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Attorney weighs in on whether Gov. DeSantis can fine local governments requiring employees to be vaccinated

A local attorney said under the current statute, he doesn't believe it gives the governor the authority to fine local governments who mandate vaccines for employees.

JACKSONVILLE, Fla. — On Tuesday, Governor Ron DeSantis commented on the threat he made Monday to fine city and county governments that require their employees get the COVID-19 vaccine.

He announced Monday the state would fine local governments $5,000 per employee it requires to get vaccinated against COVID.

RELATED: 'That violates Florida law' | Gov. DeSantis lashes out at cities requiring employees to get vaccinated

"I think this idea of using government coercion and force, one, is going to backfire," DeSantis said. "I just don't think that that decision should be used to cast aside people who served our communities for years and years and years.”

The threat comes from the law DeSantis signed in May prohibiting businesses and local governments from requiring proof of vaccination to "gain access, entry upon, or service from the governmental entity's operations in this state."

"Statutes that create fines or penalties have to be strictly construed," Tad Delegal, a local labor and employment attorney, said.

Delegal said he doesn't think this statute gives the governor the authority to fine local governments who mandate vaccines for employees.

“It says a government entity may not require persons to provide any documentation regarding COVID vaccination to gain access to entry upon our service from the governmental entities operations in the state. It doesn't say anything about employment," Delegal said.

Gainesville, Orange County and Leon County passed requirements that their employees get vaccinated or will be fired, with religious or medical exemptions.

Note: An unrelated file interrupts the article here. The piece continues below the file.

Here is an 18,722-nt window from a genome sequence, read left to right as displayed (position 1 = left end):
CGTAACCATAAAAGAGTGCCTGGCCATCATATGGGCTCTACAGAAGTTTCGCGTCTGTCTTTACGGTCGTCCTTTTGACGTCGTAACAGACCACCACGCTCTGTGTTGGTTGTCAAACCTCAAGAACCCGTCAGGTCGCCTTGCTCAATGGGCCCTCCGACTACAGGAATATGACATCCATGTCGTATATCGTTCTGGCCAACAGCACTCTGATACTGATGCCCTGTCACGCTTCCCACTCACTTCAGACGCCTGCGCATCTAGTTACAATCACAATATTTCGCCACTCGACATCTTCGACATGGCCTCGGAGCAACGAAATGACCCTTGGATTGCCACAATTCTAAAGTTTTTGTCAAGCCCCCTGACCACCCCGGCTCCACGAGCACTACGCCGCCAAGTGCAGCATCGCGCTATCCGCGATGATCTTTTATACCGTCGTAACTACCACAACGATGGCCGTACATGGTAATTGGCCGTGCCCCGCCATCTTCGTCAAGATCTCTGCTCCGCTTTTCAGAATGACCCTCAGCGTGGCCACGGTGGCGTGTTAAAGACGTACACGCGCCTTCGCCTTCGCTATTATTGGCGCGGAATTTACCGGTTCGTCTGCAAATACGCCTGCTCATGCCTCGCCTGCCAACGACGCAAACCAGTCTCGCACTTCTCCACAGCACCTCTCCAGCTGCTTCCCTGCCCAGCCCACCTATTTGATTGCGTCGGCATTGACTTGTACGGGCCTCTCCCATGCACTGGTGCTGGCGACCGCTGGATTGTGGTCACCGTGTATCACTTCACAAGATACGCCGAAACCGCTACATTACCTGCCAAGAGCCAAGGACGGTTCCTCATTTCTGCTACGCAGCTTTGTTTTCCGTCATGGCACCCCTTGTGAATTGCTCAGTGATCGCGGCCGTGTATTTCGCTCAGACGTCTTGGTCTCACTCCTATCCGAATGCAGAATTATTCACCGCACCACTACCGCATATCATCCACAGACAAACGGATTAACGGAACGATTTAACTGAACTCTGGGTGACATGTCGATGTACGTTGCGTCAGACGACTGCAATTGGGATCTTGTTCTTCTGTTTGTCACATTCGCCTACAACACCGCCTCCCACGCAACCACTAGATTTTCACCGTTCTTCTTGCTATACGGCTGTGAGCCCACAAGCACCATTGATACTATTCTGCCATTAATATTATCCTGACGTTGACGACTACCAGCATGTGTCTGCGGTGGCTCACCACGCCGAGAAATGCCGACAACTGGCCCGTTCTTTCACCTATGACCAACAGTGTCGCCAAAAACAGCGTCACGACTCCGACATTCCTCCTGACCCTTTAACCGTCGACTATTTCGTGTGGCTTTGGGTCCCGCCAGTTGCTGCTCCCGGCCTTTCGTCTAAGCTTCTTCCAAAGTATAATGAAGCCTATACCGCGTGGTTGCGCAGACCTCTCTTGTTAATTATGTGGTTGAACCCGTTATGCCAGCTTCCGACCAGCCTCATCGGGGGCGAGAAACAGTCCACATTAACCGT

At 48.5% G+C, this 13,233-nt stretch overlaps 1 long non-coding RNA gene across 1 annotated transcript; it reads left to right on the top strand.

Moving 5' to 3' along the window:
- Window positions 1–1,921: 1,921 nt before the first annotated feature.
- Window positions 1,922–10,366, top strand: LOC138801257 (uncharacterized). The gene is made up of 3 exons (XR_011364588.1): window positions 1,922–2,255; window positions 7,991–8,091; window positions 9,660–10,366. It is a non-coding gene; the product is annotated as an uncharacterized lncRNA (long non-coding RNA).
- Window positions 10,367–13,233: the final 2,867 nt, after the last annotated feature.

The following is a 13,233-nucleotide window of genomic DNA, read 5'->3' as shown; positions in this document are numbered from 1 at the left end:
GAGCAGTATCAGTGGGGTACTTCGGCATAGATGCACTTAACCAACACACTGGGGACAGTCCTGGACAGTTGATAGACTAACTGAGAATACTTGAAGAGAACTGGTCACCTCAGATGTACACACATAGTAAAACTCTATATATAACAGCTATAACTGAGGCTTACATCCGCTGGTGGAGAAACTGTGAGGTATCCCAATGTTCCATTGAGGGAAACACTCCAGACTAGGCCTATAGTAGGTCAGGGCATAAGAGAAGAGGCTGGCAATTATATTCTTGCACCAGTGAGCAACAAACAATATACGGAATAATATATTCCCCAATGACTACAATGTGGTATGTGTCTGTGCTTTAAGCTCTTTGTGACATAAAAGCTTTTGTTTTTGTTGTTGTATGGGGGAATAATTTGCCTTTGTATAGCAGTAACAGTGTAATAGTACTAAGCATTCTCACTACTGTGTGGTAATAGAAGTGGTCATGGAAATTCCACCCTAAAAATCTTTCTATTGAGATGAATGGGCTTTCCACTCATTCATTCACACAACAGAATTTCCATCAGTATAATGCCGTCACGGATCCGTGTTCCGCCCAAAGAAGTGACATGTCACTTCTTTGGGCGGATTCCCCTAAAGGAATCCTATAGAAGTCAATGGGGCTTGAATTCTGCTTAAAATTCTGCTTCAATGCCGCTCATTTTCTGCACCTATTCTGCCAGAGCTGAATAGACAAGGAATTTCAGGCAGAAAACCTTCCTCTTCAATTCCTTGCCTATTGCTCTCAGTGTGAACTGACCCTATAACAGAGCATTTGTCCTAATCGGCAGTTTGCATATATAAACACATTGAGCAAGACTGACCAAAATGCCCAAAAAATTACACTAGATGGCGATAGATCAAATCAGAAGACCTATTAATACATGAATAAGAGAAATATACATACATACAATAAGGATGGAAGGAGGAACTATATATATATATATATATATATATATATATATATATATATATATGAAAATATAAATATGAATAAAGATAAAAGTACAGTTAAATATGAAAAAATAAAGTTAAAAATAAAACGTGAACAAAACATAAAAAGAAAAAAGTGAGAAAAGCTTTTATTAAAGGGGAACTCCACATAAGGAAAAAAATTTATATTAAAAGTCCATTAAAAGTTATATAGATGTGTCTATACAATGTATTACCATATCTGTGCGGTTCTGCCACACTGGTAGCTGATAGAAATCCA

"My view is you stand by the folks that have stood by us. Not every decision, they make maybe the same decision I would make, but at the end of the day, I just think it's fundamentally wrong to cast people aside, ruin their lives, or hurt their families and take their jobs," DeSantis said.

According to Delegal, employers have the right to mandate that employees get vaccinated. They also have the right, he said, to fire employees who don't comply, unless it violates a valid religious or disability accommodation. 

The governor's statute coincides with President Joe Biden's announcement requiring all employers with 100 or more employees require the vaccine, or require unvaccinated employees to show a negative test result once a week. 

"I think it creates a lot of thorny issues," DeSantis said about Biden's announcement.

Delegal said the president's emergency rule falls under the Occupational Safety and Health Administration. OSHA doesn't include local governments, but it does include private businesses, and trumps state law, he said.

"He [DeSantis] cannot restrict private employers from requiring that [vaccine mandates] if there's an OSHA standard," Delegal said.

According to Delegal, if DeSantis changed the wording of the statute, he'd most likely be able to fine local governments who require vaccines for employees.

The governor's current statute is set to go into effect Thursday. We asked local governments about it and the threats of fines. St. Johns County's spokesperson said the COVID vaccine isn't required for its employees, and they don't have plans to mandate it. First Coast News is waiting to hear back from other municipalities. 


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